Illicit trade and food fraud can cause considerable damage to the international market and public health, according to the World Trade Organization (WTO).

Contributors to a WTO report underlined the importance of focusing efforts on prevention, as it is a more cost-effective strategy for governments and the food industry.

The recently published document includes input from participants of the WTO’s Annual Agriculture Symposium, held in December 2023, which covered the topic.

Adulterated or contaminated products can pose serious health risks to consumers. Counterfeit products, which fail to contain advertised ingredients, defraud customers and erode trust in the food supply chain. Illegal food trade also triggers trade barriers due to safety concerns.

WTO’s role
Tools to help tackle the issue include the WTO Agreement on Sanitary and Phytosanitary Measures, which allows members to regulate food imports based on science and risk assessment techniques, and the Agreement on Technical Barriers to Trade, which permits countries to address deceptive practices.

Ngozi Okonjo-Iweala, WTO Director-General, said the problem affects all continents and most agri-food sectors, such as olive oil, honey, essential oils, wines, and spirits.

“We need to leverage these agreements and the whole WTO toolbox to fight illicit trade and food fraud. The leveling of the playing field must extend to weeding out all forms of illegal trade and fraudulent activities,” she said.

The global cost of fraud to the food industry has been estimated to be $30 to $50 billion annually.

According to the report, any response to the problem requires a blend of regulatory measures, enforcement, industry cooperation, and consumer education.

Experts said unlawful trade in food and food fraud can create an unfair competitive advantage for fraudulent operators, disrupt supply chains, and place legitimate businesses at a disadvantage. It can raise the cost of trade by prompting ever-greater controls, which can lead to sweeping trade barriers. Legitimate products can also be inadvertently caught up in regulatory efforts to eradicate trade in fraudulent foods.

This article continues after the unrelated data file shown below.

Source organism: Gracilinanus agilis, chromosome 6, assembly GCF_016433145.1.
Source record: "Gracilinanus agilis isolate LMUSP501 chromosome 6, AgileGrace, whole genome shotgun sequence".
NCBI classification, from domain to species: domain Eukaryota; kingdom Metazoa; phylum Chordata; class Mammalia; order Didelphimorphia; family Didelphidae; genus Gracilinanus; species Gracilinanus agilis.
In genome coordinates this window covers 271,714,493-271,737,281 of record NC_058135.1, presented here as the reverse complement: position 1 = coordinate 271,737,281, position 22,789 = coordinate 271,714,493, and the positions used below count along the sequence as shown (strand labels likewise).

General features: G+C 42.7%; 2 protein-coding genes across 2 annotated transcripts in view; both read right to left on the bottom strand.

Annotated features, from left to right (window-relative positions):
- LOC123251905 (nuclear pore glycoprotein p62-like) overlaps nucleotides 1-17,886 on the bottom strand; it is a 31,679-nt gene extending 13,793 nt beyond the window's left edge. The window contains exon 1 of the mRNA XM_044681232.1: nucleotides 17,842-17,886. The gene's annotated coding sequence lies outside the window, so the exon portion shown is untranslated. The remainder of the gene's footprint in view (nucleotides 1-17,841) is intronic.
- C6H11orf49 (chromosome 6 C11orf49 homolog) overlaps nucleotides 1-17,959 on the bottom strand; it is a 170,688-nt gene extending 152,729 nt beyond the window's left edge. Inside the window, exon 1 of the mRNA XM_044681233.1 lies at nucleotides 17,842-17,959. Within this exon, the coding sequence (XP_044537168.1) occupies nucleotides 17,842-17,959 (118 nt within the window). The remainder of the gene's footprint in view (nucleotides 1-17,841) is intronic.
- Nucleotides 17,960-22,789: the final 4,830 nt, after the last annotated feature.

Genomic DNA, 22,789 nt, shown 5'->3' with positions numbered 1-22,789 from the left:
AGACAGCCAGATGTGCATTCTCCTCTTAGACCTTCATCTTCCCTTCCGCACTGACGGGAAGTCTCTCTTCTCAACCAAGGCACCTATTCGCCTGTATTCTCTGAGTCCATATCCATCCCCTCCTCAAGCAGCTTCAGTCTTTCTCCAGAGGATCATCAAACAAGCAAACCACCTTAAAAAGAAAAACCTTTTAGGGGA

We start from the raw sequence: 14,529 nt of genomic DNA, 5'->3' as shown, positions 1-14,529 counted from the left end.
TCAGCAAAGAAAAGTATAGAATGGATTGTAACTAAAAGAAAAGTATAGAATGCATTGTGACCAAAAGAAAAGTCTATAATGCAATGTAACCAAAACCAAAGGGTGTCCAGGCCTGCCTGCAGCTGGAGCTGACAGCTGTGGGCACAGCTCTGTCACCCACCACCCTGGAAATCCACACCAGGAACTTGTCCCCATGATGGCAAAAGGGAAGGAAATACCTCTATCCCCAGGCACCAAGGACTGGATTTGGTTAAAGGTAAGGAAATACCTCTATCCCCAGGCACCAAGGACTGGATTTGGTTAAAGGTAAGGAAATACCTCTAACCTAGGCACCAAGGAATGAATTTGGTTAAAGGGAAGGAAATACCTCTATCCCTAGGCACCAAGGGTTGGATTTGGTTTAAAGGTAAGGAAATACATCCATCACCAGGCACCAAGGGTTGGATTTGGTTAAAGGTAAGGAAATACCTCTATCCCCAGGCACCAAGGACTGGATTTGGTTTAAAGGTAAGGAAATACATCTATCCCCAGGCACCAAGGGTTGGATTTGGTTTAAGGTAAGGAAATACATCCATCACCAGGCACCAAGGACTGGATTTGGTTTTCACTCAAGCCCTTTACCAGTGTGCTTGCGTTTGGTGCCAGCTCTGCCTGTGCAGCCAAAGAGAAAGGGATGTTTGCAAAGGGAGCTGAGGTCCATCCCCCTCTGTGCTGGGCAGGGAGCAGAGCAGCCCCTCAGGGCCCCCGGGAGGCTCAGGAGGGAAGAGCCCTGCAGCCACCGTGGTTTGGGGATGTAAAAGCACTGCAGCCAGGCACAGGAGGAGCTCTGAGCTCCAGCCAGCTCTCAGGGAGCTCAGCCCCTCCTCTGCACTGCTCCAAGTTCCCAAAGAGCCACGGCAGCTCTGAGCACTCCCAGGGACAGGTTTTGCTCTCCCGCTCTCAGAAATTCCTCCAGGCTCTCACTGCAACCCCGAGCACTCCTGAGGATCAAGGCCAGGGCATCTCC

Negative impacts of fraud
Jeffrey Hardy, Director-General of the Transnational Alliance, warned that the illicit food trade will likely become more rampant shortly, driven by high demand for food and the growing population. He added that as long as the profits for traffickers outweigh the risks of being caught or adequately sanctioned, their illegal business will continue to flourish.

Maximo Torero, chief economist at the UN Food and Agriculture Organization (FAO), covered vulnerabilities such as e-commerce, novel food sources and production systems, the informal sector, and organized crime.

Helen Medina, CEO of the World Spirits Alliance, highlighted the sector as a threat, with one out of four bottles of spirits being illicitly traded, primarily through smuggling, fraudulent activities, and tax evasion.

The more links there are across the supply chain, and the longer the distance between where food is originally grown or produced and finally consumed provides opportunities for fraudsters to act, according to Quincy Lissaur, executive director of SAFE. 

Lissaur said testing alone is not a solution, and customs officers don’t have the resources to check every food shipment in a country.

Ambassador Chenggang Li of China spoke about the country’s efforts at the border to combat illicit trade, including fighting trademark infringement, implementing a modernized government system for monitoring the safety of imported food, and using social media to improve transparency and public awareness. 

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